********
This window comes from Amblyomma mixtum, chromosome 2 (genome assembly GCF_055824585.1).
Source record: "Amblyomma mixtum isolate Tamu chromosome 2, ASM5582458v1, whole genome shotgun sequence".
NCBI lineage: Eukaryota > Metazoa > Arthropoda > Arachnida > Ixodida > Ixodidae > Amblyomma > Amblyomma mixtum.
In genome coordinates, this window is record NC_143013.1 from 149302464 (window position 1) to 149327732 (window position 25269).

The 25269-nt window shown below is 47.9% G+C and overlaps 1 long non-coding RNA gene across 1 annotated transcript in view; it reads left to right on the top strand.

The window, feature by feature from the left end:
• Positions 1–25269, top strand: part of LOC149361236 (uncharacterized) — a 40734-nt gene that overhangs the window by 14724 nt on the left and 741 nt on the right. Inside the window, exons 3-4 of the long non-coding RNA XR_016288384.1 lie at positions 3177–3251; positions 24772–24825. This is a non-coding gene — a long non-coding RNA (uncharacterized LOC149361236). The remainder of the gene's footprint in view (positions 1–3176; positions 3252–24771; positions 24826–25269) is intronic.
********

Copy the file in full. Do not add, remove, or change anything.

This window comes from Amblyomma mixtum, chromosome 2 (genome assembly GCF_055824585.1).
Source record: "Amblyomma mixtum isolate Tamu chromosome 2, ASM5582458v1, whole genome shotgun sequence".
NCBI lineage: Eukaryota > Metazoa > Arthropoda > Arachnida > Ixodida > Ixodidae > Amblyomma > Amblyomma mixtum.
In genome coordinates, this window is record NC_143013.1 from 149302464 (window position 1) to 149327732 (window position 25269).

The 25269-nt window shown below is 47.9% G+C and overlaps 1 long non-coding RNA gene across 1 annotated transcript in view; it reads left to right on the top strand.

The window, feature by feature from the left end:
• Positions 1–25269, top strand: part of LOC149361236 (uncharacterized) — a 40734-nt gene that overhangs the window by 14724 nt on the left and 741 nt on the right. Inside the window, exons 3-4 of the long non-coding RNA XR_016288384.1 lie at positions 3177–3251; positions 24772–24825. This is a non-coding gene — a long non-coding RNA (uncharacterized LOC149361236). The remainder of the gene's footprint in view (positions 1–3176; positions 3252–24771; positions 24826–25269) is intronic.